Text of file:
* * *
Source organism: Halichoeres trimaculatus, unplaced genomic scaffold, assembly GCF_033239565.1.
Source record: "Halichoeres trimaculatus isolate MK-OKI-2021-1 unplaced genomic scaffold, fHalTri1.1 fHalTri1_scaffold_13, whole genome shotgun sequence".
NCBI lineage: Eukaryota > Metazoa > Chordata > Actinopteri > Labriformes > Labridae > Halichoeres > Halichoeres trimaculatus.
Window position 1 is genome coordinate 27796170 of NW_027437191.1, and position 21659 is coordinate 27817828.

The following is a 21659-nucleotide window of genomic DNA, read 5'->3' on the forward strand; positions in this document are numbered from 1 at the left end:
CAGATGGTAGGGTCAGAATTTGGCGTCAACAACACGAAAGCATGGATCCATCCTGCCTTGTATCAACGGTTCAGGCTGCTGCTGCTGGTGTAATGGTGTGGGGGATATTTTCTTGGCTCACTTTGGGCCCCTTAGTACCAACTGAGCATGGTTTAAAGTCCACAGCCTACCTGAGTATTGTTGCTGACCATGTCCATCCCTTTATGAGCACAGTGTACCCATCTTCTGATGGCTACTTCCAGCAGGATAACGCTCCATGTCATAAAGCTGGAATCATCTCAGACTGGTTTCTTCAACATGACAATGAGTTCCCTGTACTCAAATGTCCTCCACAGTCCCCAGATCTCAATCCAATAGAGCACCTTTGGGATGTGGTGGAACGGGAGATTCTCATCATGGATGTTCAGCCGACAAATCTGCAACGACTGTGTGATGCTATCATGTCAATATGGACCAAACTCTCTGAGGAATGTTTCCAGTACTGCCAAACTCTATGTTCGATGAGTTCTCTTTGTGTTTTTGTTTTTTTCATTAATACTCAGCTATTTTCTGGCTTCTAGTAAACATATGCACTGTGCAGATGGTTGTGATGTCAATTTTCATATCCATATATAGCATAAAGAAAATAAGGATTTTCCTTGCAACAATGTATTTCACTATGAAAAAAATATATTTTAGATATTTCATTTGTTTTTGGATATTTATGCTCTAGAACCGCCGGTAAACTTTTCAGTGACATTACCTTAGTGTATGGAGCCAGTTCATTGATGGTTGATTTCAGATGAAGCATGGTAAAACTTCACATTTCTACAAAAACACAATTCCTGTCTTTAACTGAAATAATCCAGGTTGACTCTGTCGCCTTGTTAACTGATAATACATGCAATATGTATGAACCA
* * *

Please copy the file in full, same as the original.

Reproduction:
Source organism: Halichoeres trimaculatus, unplaced genomic scaffold, assembly GCF_033239565.1.
Source record: "Halichoeres trimaculatus isolate MK-OKI-2021-1 unplaced genomic scaffold, fHalTri1.1 fHalTri1_scaffold_13, whole genome shotgun sequence".
NCBI lineage: Eukaryota > Metazoa > Chordata > Actinopteri > Labriformes > Labridae > Halichoeres > Halichoeres trimaculatus.
Window position 1 is genome coordinate 27796170 of NW_027437191.1, and position 21659 is coordinate 27817828.

The following is a 21659-nucleotide window of genomic DNA, read 5'->3' on the forward strand; positions in this document are numbered from 1 at the left end:
CAGATGGTAGGGTCAGAATTTGGCGTCAACAACACGAAAGCATGGATCCATCCTGCCTTGTATCAACGGTTCAGGCTGCTGCTGCTGGTGTAATGGTGTGGGGGATATTTTCTTGGCTCACTTTGGGCCCCTTAGTACCAACTGAGCATGGTTTAAAGTCCACAGCCTACCTGAGTATTGTTGCTGACCATGTCCATCCCTTTATGAGCACAGTGTACCCATCTTCTGATGGCTACTTCCAGCAGGATAACGCTCCATGTCATAAAGCTGGAATCATCTCAGACTGGTTTCTTCAACATGACAATGAGTTCCCTGTACTCAAATGTCCTCCACAGTCCCCAGATCTCAATCCAATAGAGCACCTTTGGGATGTGGTGGAACGGGAGATTCTCATCATGGATGTTCAGCCGACAAATCTGCAACGACTGTGTGATGCTATCATGTCAATATGGACCAAACTCTCTGAGGAATGTTTCCAGTACTGCCAAACTCTATGTTCGATGAGTTCTCTTTGTGTTTTTGTTTTTTTCATTAATACTCAGCTATTTTCTGGCTTCTAGTAAACATATGCACTGTGCAGATGGTTGTGATGTCAATTTTCATATCCATATATAGCATAAAGAAAATAAGGATTTTCCTTGCAACAATGTATTTCACTATGAAAAAAATATATTTTAGATATTTCATTTGTTTTTGGATATTTATGCTCTAGAACCGCCGGTAAACTTTTCAGTGACATTACCTTAGTGTATGGAGCCAGTTCATTGATGGTTGATTTCAGATGAAGCATGGTAAAACTTCACATTTCTACAAAAACACAATTCCTGTCTTTAACTGAAATAATCCAGGTTGACTCTGTCGCCTTGTTAACTGATAATACATGCAATATGTATGAACCA